If you have a 128GB RAM host memory, you're best off running the VMs with less memory and not overcommitting, and leaving it to the guest OSes to utilise that memory as they see fit.


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 Post subject: Re: "NT disallows overcommiting memory"
PostPosted: Sat Nov 13, 2021 7:27 am 
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It may not be optimal, but it certainly could keep costs down.

Also, read this aritcle


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 Post subject: Re: "NT disallows overcommiting memory"
PostPosted: Tue Nov 16, 2021 5:25 am 
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Overcomitting memory is certainly not a hypervisor-focused feature. It is a core memory management feature that allows virtual mappings that exceed the size of physical memory. For an actual use case, consider the address sanitizer that uses multi-TiB virtual memory mappings (for its shadow memory) that are only partially backed by physical RAM.

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 Post subject: Re: "NT disallows overcommiting memory"
PostPosted: Sun Nov 21, 2021 8:22 am 
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angods wrote:
I've heard people say that Windows NT disallows overcommiting memory (unlike Linux, which allows some overcommiting.) I'm confused what does it mean though. If Windows doesn't allow overcommiting memory, when does it swap pages to the disk? I always thought that memory swap occurs whenever a program tries to commit virtual memory, but there isn't enough physical memory. Correct me if I'm wrong.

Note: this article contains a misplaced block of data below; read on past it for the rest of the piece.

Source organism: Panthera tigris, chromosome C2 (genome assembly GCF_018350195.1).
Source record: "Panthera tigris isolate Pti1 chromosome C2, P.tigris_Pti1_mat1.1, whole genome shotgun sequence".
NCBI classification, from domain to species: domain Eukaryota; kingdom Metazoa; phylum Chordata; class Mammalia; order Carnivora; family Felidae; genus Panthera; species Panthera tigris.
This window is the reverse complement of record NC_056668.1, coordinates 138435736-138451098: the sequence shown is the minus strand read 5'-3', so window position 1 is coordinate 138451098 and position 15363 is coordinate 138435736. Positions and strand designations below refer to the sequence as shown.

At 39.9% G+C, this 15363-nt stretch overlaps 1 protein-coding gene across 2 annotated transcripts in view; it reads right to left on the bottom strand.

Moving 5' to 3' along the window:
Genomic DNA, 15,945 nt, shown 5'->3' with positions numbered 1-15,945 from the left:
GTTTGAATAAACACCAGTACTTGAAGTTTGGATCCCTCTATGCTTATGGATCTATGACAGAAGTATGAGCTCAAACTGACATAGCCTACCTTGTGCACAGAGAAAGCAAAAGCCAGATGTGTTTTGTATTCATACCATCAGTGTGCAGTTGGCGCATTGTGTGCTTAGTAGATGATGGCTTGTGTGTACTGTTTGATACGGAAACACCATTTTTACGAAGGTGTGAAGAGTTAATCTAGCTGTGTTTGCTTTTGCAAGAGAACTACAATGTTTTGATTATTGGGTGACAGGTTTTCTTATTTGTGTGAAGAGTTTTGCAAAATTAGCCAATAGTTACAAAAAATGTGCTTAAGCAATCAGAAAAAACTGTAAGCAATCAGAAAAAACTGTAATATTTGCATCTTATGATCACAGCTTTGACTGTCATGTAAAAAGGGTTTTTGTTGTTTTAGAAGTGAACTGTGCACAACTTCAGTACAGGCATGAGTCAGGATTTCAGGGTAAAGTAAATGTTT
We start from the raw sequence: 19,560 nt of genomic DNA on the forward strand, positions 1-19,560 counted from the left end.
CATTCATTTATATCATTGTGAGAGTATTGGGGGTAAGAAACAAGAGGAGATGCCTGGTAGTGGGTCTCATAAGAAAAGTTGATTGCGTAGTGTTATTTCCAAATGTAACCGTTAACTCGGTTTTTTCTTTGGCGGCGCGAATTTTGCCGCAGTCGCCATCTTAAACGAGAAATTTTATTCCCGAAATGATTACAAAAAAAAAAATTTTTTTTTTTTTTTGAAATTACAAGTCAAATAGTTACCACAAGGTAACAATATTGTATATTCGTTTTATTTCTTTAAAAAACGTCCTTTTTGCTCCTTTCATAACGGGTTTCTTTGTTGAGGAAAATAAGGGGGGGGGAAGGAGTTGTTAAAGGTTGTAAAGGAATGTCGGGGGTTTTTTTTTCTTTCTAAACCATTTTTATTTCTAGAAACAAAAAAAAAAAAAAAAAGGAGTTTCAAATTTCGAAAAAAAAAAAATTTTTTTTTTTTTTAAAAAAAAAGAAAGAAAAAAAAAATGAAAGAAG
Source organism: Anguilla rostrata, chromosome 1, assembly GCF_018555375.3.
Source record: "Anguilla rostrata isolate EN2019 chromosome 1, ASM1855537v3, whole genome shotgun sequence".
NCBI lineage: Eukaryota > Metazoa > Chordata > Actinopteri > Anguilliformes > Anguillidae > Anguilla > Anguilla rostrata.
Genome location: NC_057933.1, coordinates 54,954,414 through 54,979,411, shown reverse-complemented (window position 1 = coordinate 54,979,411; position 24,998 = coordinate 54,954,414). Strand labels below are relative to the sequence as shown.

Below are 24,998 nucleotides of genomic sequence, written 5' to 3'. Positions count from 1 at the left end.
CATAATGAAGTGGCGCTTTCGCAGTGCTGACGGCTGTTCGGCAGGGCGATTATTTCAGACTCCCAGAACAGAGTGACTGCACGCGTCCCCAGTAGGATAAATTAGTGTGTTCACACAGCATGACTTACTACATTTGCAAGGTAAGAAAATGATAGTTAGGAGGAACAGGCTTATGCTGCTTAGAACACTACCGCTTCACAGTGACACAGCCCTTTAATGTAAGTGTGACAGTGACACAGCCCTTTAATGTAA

Thanks


Overcommitting means that when a program makes a system call to allocate memory, the OS does not return a failure status to the program even if the total amount of memory that all the programs on the system have asked to allocate exceeds the total amount of RAM plus swap on the system. The OS can do this because even when a program has allocated memory and the OS has returned a pointer to the allocated memory, that pointer just points to a location within the program's virtual address space, and the OS need not actually back that location with an actual page of RAM (or swap) until the program actually tries to access the page. This is useful because programs often allocate memory that they never touch, so not actually assigning a physical page to a virtual address until the program actually touches it prevents programs that allocate more than they need from tying up memory that other programs might need. It's controversial because the OS is telling programs that it has memory for them before it's sure that it can make good on that promise.


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 Post subject: Re: "NT disallows overcommiting memory"
PostPosted: Tue Nov 30, 2021 9:54 pm 
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linguofreak wrote: